How effective is your infrastructure when it comes to the creation and maintenance of intellectual capital? Do the people who work in your organization receive all the tools they need to succeed? Does their collaboration lead to the creation of value? Is talent attracted to your organization because of your infrastructure?
To what extent does what others wear influence your judgments about them? How important is appearance in your decisions about people? Is what you wear at work appropriate? Are you ready to listen to the advice of an image consultant or a personal shopper? Are you a candidate for a makeover?
Here are selected updates on stories covered in prior issues of Executive Times:
Ø We called attention in the May 2005 issue of Executive Times to the interesting life of CEO Phil Purcell in leading Morgan Stanley during a time of corporate civil war and opined that whether he would be a casualty of that war was unclear, but what was clear involved removing distractions and improving performance. Purcell announced (http://www.morganstanley.com/cgi-bin/morganstanley.com/pressroom.cgi?action=load&uid=418) on June 13 that he plans to retire once a successor is named, saying, in part, “It has become clear that in light of the continuing personal attacks on me, and the unprecedented level of negative attention our Firm -- and each of you -- has had to endure, that this is the best thing I can do for you, our clients and our shareholders. You have all done an extraordinary job serving our clients despite the almost daily distractions. Your dedication and commitment to clients have been clear for all to see. I feel strongly that the attacks are unjustified, but unfortunately, they show no signs of abating. A simple reality check tells us that people are spending more time reading about the acrimony and not enough time reading about the outstanding work that is being accomplished by our firm. … let’s get back to work.”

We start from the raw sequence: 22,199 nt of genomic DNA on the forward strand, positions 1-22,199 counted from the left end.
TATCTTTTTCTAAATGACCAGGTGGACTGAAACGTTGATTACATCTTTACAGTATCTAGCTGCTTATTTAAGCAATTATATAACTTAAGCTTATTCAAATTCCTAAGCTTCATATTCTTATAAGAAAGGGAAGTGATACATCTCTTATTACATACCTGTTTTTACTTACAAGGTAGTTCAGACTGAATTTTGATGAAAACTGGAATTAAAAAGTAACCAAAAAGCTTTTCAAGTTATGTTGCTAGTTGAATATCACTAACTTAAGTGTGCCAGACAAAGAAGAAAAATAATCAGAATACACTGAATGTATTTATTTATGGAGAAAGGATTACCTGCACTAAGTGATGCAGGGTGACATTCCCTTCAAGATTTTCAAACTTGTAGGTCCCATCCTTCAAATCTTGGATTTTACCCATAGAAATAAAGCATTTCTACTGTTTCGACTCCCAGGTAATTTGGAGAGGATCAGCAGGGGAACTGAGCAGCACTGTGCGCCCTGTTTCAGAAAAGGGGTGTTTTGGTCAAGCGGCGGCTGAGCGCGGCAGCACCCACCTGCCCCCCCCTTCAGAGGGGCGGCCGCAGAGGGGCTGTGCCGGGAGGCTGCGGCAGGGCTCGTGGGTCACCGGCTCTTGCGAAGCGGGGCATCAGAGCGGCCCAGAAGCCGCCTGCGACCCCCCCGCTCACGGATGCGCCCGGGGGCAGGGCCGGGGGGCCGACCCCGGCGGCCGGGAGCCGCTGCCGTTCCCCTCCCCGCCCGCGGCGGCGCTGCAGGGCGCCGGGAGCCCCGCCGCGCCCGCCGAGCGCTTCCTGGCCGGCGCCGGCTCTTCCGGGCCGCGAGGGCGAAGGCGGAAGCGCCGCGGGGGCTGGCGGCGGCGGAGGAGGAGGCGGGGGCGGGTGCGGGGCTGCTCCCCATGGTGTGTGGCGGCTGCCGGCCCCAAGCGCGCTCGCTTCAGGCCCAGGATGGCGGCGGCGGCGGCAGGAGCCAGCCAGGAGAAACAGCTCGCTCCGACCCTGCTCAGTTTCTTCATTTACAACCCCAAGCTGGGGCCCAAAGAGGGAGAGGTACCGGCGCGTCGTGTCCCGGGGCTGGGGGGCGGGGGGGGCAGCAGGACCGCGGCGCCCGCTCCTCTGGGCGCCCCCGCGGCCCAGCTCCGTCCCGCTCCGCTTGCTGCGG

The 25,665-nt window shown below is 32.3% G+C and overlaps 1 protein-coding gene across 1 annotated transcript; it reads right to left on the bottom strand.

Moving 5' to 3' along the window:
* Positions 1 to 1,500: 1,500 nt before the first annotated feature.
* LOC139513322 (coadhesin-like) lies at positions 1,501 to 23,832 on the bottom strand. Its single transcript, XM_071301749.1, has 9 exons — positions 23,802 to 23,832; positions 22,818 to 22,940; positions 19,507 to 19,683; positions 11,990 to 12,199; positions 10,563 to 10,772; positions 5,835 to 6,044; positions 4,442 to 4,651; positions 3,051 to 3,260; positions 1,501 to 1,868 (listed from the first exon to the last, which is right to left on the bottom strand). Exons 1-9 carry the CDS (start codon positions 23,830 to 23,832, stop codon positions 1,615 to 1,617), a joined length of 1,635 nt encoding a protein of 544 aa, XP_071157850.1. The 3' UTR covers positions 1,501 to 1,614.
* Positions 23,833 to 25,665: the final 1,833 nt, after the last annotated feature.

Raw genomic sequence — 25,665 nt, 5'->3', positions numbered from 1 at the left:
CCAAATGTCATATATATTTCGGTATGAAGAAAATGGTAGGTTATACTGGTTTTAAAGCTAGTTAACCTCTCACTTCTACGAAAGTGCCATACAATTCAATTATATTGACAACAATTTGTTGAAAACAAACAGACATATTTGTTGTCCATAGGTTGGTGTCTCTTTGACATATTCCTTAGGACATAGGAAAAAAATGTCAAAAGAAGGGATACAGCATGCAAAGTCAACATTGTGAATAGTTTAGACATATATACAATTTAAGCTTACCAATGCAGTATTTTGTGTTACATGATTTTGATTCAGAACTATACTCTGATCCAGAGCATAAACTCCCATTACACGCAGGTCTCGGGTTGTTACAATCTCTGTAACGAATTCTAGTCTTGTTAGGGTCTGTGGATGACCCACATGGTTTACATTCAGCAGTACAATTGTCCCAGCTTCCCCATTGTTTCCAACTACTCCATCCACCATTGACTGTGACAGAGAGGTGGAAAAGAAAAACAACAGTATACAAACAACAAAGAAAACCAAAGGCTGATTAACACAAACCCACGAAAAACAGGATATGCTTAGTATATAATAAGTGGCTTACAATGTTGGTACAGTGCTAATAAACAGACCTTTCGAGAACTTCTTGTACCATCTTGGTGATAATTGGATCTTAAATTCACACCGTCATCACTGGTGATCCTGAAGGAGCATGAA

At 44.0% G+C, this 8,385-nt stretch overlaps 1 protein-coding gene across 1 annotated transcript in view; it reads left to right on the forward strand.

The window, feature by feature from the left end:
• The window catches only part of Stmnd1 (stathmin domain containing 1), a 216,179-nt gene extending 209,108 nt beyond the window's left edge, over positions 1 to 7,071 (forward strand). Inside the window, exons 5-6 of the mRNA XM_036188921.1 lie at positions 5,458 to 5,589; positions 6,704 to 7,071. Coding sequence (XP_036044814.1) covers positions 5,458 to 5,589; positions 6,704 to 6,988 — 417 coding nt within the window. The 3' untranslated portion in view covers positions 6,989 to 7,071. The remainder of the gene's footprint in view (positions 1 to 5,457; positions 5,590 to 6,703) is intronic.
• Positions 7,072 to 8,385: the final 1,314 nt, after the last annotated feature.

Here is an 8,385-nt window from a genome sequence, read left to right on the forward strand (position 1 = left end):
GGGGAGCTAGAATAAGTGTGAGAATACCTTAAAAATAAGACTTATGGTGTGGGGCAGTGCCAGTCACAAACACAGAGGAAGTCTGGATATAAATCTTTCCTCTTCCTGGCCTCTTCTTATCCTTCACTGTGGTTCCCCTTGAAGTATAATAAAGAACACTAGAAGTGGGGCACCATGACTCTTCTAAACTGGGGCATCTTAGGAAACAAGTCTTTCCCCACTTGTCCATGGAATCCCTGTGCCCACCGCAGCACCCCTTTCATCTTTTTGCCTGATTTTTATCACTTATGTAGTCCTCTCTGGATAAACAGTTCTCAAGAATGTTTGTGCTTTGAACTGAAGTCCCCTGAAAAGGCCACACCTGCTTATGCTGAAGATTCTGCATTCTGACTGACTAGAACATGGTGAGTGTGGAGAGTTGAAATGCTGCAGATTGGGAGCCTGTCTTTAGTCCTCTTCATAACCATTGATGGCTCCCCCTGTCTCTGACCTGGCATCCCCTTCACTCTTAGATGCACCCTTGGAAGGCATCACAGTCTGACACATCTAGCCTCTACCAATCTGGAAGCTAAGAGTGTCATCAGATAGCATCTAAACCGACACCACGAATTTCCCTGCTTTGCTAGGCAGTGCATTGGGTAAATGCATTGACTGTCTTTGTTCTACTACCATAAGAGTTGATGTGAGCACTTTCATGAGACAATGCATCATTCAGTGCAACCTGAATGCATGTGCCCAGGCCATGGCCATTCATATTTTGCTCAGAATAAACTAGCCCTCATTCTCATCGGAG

2001 issue of Executive Times, we had a quote
from former Morgan Stanley executive John Mack reassuring employees
who were apprehensive about Dean Witter’s Phil Purcell becoming CEO to
be patient, that “cream always rises to
the top.” Mack and scores of other Morgan Stanley executives left the firm
while Purcell was leading it. In a stroke of irony, the Morgan Stanley board
is considering Mack as successor to Purcell, and that decision may be made as
we go to press with this issue. In 2001, we thought Mack got creamed. Looks
like he may have been right all along.
co-workers were on vacation in August, 1958, Jack S. Kilby, a new employee of Texas Instruments who had not yet
earned vacation leave, stayed in the lab and invented the microchip,
technically, the first monolithic integrated circuit, and in so doing, he
changed the world. His invention laid the conceptual and technical foundation
for the entire field of modern microelectronics. It would be hard to find a
place not impacted by the integrated circuit. In late June, Kilby died in
Latest Books Read and Reviewed:
(Note: readers of the web version of Executive Times can click on the book covers to order copies directly from amazon.com. When you order through these links, Hopkins & Company receives a small payment from amazon.com. Click on the title to read the review or visit our 2005 bookshelf at http://www.hopkinsandcompany.com/2005books.html).
2005 Hopkins and Company, LLC. Executive
Times is published monthly by Hopkins and Company, LLC at the